• Mount Washington Overlooks, along Grandview Avenue. Once you've ascended to the top of Mount Washington, either by driving or taking one of the two inclines (popular attractions in their own right; see above under Get around), you'll be treated to a splendid view of Downtown Pittsburgh and the surrounding area. Along Grandview Avenue, which parallels the edge of the hill, there are several overlooks offering you unobstructed views. As you walk from one end of Grandview Avenue to the other, the view will change. At the eastern end, at the top of the Monongahela Incline, you'll be directly across from the skyscrapers of Downtown. As you proceed to the western end, near the top of the Duquesne Incline, you'll have a better view of the point, the North Side, and up the river valleys of Pittsburgh.
  • Station Square, Smithfield and East Carson Streets, +1 412 261-2811, [4]. Currently a popular office and shopping complex, Station Square was at one time a railroad station. The original station, fully renovated, is still there. Now housing the Gandy Dancer Saloon and the Grand Concourse restaurant, it is a beautiful example of the grand train stations of the past with a huge, beautiful colored glass skylight, feaux marble columns and fine wooden appointments. You may still see a train passing on the tracks between the station and the river, but they are freight trains, not passenger trains. In the courtyard space facing the river and downtown, you will find several artifacts of the steel industry past on display: huge ladles and furnaces and other equipment. From April through November, the courtyard's large fountain is turned on with the jets of water choreographed to music.
  • West End Overlook, 700 Fairview Avenue. A lovely overlook offering a gorgeous view of Downtown Pittsburgh and the three rivers, looking at the point dead on. To get there requires going through a residential neighborhood down several side streets. From South Side, take Carson Street west, turn left at the intersection at the West End Bridge and proceed down Steuben Street (a small street on your right just after you make that left turn), turn right on to Chartiers Avenue, turn right on to Lorenz Avenue, proceed into the neighborhood, turn right onto Elkton Street, and finally turn left onto Fairview Avenue; the overlook will be directly in front of you.

Do

  • Gateway Clipper Fleet, Station Square (on the docks), +1 412 355-7980, [5]. Offers a variety of sightseeing, dining, and entertainment cruises on the three rivers of Pittsburgh using old-fashioned paddle wheel boats. There are also dinner and dance night cruises, where you can eat galumkies (Polish stuffed cabbage) and polka away the evening on the river. One hour sightseeing cruise $14.75 adult, $10.75 children (click on link to see schedules and prices for other cruises).
  • Just Ducky Tours, Station Square (next to the Hard Rock Cafe), +1 412 928-2489, [6]. A driving/boating tour which utilizes an amphibious vehicle which takes you on a tour from Station Square through Downtown and the rivers. Operates April through October. $19 adults, $15 children.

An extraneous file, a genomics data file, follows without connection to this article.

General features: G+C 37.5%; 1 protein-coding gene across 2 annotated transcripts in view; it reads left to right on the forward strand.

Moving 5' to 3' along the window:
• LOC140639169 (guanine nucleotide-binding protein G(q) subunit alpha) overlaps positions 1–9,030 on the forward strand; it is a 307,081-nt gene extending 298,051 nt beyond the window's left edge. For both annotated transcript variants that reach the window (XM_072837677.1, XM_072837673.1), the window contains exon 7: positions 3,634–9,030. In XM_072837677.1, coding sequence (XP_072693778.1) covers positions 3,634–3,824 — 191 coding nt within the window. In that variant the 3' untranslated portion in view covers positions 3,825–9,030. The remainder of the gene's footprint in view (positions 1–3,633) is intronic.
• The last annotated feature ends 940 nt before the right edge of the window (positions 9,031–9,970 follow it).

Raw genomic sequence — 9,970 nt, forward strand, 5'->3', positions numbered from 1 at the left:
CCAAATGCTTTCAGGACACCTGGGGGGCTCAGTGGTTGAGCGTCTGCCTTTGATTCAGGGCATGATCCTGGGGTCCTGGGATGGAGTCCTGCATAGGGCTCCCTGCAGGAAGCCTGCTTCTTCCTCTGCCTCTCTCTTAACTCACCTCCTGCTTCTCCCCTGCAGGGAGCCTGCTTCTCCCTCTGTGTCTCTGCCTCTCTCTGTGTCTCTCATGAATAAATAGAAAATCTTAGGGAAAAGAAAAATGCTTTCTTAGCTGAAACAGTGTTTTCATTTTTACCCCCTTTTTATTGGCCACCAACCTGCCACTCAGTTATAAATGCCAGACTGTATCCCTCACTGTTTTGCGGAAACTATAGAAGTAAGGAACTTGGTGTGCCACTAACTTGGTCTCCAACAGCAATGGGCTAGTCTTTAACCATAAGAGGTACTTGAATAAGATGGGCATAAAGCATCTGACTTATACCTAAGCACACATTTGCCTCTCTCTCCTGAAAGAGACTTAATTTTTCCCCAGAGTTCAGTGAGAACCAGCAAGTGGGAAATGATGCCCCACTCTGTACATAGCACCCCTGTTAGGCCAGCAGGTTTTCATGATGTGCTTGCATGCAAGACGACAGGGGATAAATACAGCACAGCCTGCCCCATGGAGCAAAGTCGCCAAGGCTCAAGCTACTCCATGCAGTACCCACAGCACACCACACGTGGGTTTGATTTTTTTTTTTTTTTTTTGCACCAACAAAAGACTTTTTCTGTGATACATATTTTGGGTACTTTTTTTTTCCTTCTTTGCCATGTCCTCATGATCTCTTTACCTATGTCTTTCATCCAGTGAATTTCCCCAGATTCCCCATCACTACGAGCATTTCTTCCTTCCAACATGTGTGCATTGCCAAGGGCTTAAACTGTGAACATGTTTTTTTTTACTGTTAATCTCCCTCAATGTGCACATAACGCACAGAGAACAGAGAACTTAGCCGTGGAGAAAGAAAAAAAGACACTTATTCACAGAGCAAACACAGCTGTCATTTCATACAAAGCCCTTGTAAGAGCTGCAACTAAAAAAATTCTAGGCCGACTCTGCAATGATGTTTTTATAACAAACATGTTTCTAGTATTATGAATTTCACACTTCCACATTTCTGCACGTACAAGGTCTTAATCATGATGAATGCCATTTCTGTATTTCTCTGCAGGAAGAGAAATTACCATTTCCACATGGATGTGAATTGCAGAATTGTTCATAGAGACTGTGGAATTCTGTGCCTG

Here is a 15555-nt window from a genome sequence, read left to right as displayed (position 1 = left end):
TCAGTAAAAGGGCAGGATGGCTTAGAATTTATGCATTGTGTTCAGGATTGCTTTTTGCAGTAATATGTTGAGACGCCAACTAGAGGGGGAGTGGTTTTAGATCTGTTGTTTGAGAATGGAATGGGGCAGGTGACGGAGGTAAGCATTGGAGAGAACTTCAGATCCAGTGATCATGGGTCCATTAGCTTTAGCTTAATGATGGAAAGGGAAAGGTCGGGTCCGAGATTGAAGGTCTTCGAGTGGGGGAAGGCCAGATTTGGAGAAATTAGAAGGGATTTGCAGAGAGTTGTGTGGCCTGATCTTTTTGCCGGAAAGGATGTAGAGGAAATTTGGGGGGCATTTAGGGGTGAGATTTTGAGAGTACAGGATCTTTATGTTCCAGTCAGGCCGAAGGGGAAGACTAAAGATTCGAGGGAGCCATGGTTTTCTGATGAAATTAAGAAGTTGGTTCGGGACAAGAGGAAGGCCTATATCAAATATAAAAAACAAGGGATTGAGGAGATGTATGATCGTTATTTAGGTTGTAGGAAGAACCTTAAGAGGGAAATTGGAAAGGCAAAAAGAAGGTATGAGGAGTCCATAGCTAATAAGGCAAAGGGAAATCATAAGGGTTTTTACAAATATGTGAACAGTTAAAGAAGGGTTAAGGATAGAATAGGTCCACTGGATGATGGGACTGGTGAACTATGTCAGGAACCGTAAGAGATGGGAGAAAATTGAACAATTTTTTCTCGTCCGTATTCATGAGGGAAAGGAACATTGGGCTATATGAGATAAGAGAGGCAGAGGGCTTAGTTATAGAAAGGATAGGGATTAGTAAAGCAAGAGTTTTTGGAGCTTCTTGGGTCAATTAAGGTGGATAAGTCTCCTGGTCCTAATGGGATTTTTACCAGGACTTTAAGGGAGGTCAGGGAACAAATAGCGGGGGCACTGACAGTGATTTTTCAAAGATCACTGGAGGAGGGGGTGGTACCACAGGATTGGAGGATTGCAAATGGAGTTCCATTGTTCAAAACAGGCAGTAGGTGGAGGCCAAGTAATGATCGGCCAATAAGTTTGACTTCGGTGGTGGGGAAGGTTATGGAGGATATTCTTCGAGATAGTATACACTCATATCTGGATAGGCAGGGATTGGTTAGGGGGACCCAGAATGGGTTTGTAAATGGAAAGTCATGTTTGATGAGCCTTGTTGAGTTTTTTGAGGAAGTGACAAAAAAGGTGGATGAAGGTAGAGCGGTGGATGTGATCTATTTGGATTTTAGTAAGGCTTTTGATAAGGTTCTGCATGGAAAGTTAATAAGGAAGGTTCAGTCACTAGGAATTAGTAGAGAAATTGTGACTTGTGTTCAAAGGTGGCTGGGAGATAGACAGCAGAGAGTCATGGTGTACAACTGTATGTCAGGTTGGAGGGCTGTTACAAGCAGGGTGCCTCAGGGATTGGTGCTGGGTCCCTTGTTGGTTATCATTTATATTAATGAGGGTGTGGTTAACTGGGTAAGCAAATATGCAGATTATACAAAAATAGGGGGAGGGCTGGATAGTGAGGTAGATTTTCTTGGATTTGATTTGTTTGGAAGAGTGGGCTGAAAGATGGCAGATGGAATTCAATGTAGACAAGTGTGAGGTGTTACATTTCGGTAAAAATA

• Rush Hour Boat Charters, Picks up at Station Square, +1 412 885-7874, [7].
  • Segway in Paradise, Station Square (inside the Freight House Shops), +1 412 337-3941, [8]. Offering guided segway tours of the Downtown area and segway accessories. $59 per person/tour.
  • South Side Riverfront Park, entrance at 18th Street near the Monongahela River. Picnic area, public boat launch, canoe launch, and a riverfront trail. The riverfront trail runs from Station Square along the Monongahela River to about Homestead to the east. Along the trail are informative signs about Pittsburgh history and industrial artifacts from Pittsburgh's industrial heyday on display.

Buy

Shops are strung out along East Carson street from about 10th street to 27th street, an unbelievable melange of quirky shops, used book stores, tattoo parlors, mystic readers, and ... well you get the idea.

  • Station Square, Smithfield and East Carson Streets, +1 412 261-2811, [9]. An outdoor shopping and entertainment complex with a variety of shops, most of them high-end national chains.
  • South Side Works, at Sidney and 27th Streets, +1 412 481-1750, [10]. A mixed-use area with lots of local boutiques and some higher end national chains.

Eat

There are numerous restaurants and bars in South Side and on Mount Washington, from small neighborhood "shot and a beer" bars to grand cuisine. The locals are very friendly and will be happy to tell you their favorites. In South Side, restaurants of all kinds are located throughout the neighborhood, particuarly along Carson Street. For restaurants on Mount Wasington, visitors -- especially the well-heeled -- will want to try one of the popular restaurants along the edge of the bluff to take in the view while they dine. For those on a budget, take the incline up from Station Square, walk along Grandview Avenue and enjoy the view, then wander farther south (back from the bluff) along almost any street and you will find modest restaurants and bars of all types.

  • Beehive Coffeeshop, 1327 E. Carson Street, Ongoing exhibits, a relaxing Bohemian atmosphere, young crowd, courtyard and a wide selection of gourmet coffees, teas, sandwiches and other snacks contribute to the Beehive's ongoing reputation as one of the best spots in Pittsburgh to relax and socialize.